Going For Bad Faith

Garner insurance lawyers who know insurance law, know that actually prevailing in a bad faith claim is difficult.  Getting the insurance company to pay what they should is not hard but getting the extra money for bad faith in Texas is difficult because of the way Texas Courts interpret the law.  An Appeals Court in Corpus Christi was making it easier in a 2016 opinion styled, In Re State Farm Lloyds.  This is a mandamus opinion dealing with discovery issues.

Angelica Gongora’s home was damaged in hailstorms.  She submitted a claim with State Farm.  The adjuster, Sylvia Garza, inspected Gongora’s home and asserted that the damage did not exceed the deductible and therefore did not pay the claim.  Gongora sued State Farm stating that Garza failed to include all of the damages in her estimate  and that Garza grossly undervalued the damages and failed to include adequate funds in the estimate to cover the costs of repairs.

Gongora subsequently invoked the appraisal clause in her homeowner’s policy and the appraisal came back at more than ten times the amount Garza had estimated.  State Farm paid the appraisal amount.  In the lawsuit Gongora propounded discovery to State Farm seeking production of:

All documents relating to work performance, claims patterns, claims problems, commendations, claims trends, claims recognitions, and/or concerns for any person who handled the claim made the basis of this lawsuit.

State Farm objected on the grounds of vagueness, irrelevance, overbreath, confidentiality, and privilege.

Gongora argued the request was proper to show whether or not State Farm’s claim handling procedures met industry standards, and was needed to prove the bad faith claim.  State Farm argued that since the appraisal amount had been paid that this request was no longer needed by Gongora.  The Judge Ordered State Farm to respond to the request and this mandamus action resulted.

The law on discovery as stated by the Texas Supreme Court is that while the scope of discovery is broad, permissible discovery requests “must show a reasonable expectation of obtaining information that will aid the dispute’s resolution.”  However, a request is not over broad merely because it may call for information of doubtful relevance.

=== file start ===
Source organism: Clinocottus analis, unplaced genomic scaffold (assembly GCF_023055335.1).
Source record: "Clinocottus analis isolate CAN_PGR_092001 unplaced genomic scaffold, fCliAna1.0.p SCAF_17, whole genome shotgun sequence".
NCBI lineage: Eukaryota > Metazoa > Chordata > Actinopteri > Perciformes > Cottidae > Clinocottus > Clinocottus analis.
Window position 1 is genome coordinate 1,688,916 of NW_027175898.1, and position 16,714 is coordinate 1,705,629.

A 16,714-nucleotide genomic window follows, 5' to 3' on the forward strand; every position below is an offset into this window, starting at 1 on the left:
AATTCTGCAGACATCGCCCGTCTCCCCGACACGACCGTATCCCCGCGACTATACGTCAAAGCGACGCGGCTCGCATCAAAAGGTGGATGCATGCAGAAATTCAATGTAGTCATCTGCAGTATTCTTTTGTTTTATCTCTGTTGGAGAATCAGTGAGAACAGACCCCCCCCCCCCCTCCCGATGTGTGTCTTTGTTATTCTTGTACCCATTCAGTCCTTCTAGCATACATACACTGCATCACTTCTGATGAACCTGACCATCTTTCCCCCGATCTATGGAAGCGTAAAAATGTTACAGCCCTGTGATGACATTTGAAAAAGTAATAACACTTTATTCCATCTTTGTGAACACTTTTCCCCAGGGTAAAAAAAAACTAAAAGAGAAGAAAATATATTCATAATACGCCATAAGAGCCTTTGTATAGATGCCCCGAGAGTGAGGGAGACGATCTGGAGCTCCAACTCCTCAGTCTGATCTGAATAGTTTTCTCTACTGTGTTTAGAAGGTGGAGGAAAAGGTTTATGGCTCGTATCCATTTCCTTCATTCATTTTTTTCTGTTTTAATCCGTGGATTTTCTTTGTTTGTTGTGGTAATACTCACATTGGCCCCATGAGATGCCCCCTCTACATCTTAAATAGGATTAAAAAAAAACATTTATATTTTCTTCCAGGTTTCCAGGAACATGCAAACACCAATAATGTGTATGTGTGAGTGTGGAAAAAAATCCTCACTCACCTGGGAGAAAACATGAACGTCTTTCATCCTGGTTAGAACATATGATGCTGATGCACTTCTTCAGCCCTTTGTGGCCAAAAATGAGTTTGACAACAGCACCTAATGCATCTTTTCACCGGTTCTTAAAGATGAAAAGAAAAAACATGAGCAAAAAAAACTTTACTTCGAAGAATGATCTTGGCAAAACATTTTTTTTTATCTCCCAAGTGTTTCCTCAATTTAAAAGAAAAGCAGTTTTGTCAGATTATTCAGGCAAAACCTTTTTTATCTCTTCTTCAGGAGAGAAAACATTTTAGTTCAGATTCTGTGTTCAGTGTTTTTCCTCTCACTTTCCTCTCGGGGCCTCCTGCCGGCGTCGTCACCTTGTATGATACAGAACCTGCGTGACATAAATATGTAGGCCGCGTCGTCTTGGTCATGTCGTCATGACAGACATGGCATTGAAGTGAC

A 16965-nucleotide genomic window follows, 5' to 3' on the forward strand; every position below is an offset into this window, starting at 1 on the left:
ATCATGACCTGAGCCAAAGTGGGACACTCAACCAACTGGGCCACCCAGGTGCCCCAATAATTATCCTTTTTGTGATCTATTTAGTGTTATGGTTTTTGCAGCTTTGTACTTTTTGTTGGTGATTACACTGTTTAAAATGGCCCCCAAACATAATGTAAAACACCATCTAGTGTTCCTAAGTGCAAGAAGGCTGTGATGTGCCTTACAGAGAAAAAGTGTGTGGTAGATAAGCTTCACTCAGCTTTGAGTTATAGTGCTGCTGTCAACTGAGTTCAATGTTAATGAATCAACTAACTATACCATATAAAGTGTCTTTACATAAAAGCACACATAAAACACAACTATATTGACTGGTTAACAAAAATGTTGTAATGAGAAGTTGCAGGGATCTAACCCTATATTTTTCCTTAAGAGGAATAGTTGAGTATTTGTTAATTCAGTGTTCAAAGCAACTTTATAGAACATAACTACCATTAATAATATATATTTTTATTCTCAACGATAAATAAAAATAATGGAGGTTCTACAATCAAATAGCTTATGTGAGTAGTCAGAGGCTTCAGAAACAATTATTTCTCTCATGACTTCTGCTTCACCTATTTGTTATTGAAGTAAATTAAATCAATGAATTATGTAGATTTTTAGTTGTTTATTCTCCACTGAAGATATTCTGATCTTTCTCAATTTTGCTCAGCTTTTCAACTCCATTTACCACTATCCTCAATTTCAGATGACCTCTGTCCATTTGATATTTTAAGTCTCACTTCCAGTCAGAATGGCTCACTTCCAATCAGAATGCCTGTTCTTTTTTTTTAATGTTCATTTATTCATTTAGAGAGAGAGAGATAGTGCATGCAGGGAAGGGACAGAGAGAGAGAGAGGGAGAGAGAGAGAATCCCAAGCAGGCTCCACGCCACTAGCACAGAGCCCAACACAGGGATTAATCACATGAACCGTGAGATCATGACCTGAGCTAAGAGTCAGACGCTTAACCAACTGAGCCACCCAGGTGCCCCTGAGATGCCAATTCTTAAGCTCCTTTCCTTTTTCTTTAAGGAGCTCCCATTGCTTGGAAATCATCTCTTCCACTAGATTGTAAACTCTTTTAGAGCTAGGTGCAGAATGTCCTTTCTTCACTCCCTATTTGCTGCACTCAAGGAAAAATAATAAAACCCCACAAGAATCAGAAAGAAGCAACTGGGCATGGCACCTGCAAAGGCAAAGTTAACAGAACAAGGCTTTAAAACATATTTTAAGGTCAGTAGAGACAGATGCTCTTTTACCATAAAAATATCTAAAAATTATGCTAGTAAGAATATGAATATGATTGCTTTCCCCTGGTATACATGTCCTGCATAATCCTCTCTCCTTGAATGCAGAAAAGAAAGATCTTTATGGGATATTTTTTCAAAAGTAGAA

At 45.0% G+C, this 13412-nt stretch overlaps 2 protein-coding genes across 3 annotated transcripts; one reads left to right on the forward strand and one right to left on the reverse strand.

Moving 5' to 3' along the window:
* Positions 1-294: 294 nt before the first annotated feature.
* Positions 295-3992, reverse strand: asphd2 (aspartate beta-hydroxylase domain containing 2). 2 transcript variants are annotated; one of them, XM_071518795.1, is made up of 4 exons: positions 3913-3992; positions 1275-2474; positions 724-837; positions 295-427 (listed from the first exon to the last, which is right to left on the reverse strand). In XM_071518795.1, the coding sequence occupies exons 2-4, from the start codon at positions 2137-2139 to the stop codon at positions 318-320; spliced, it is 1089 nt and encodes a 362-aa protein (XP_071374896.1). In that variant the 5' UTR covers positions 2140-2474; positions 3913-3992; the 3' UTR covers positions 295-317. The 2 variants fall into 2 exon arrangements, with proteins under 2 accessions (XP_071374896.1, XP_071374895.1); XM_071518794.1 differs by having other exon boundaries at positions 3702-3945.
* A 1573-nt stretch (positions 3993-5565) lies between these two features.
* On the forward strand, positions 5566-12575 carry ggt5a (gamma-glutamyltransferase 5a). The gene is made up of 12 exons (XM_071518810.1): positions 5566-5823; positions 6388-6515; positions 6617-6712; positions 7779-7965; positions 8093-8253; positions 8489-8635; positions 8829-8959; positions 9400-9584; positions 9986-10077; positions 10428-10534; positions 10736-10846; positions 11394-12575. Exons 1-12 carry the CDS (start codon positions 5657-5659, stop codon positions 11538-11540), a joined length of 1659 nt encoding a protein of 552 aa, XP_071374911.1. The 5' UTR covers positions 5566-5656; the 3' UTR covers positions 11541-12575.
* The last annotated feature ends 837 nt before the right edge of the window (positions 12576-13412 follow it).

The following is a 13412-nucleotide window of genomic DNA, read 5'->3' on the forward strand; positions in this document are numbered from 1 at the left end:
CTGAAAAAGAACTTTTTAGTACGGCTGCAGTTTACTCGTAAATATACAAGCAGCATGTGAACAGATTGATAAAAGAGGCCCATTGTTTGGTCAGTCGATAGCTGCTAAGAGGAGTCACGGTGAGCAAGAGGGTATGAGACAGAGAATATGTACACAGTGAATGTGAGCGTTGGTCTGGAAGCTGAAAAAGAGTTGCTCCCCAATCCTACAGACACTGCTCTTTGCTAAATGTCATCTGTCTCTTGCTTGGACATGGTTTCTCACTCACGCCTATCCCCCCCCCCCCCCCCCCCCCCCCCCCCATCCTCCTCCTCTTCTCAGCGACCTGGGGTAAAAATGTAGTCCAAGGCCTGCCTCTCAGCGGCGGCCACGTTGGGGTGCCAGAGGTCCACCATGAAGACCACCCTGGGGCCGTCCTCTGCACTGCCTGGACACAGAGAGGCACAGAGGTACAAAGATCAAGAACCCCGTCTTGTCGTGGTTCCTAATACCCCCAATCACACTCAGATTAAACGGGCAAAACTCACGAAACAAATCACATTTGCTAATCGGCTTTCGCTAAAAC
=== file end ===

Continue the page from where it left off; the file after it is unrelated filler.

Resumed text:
State Farm contends that it being ordered to produce “re-inspection files” for insurance claims handled by Garza that are not at issue in this case, is an abuse of the Judge’s discretion.  Citing the Texas Supreme Court, State Farm contends that the “handling of other claims is generally irrelevant to a suit based on alleged undervaluing of an insurance claim.”

This Court disagreed with the argument by State Farm and distinguished the Texas Supreme Court case cited by State Farm from this case.

In the case cited by State Farm, the claimant sought the discovery of third party claim files in order to compare her insurance company’s evaluation of the damage to her home with its evaluation of the damage to other homes to support the contention that it undervalued her claims.  In this case, Gongora seeks Garza’s re-inspection files to determine whether State Farm was reasonably relying on Garza’s investigation and evaluation of Gongora’s claims where Gongora has alleged that State Farm failed to properly train Garza, Garza was incompetent, and State Farm knew that Garza was incompetent.  Garza is an employee of State Farm and a named defendant in this lawsuit.  The trial court had the opportunity to review a re-inspection file for Garza and hear argument about its contents and potential relevance to this case.  This appeals court thus ruled that the trial court acted within its discretion in determining that internal evaluations of Garza’s performance in the form of re-inspection files are relevant to the issues raised in this lawsuit.  Accordingly, State Farm was overruled.

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